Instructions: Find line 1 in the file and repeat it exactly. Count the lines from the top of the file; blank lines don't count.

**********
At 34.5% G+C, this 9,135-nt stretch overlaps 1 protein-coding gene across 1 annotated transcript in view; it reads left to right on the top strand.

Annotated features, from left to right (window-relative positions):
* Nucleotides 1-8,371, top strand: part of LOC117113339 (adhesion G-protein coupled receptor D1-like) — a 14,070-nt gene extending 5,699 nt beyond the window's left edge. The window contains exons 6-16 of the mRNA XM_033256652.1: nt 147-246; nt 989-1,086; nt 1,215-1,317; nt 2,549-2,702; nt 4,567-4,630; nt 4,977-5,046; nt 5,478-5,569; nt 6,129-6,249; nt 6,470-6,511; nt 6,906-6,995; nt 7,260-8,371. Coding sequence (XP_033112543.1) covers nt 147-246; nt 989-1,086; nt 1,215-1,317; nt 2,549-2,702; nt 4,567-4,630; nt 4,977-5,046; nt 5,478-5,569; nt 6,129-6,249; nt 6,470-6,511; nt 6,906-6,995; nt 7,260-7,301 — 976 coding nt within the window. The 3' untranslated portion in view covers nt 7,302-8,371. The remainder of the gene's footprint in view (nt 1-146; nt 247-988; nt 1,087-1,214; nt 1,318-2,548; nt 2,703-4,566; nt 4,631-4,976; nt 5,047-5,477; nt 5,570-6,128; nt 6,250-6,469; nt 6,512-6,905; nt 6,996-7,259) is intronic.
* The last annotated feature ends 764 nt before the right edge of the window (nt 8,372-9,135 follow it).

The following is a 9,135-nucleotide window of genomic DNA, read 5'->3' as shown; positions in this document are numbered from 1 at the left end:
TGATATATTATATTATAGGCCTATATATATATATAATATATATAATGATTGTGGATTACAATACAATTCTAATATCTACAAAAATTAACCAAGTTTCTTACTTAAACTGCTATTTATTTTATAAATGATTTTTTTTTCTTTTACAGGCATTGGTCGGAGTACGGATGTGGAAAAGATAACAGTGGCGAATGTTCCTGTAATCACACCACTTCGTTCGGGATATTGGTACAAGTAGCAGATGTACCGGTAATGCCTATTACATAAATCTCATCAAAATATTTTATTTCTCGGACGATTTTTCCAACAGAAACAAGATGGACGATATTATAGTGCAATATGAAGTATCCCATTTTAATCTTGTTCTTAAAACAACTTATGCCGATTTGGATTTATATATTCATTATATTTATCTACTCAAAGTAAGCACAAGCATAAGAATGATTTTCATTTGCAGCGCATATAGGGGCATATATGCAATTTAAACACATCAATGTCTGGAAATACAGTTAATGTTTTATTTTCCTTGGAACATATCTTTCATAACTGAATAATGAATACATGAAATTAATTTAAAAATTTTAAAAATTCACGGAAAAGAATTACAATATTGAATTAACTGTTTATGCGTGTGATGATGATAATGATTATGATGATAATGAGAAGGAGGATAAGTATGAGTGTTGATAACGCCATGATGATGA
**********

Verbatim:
At 34.5% G+C, this 9,135-nt stretch overlaps 1 protein-coding gene across 1 annotated transcript in view; it reads left to right on the top strand.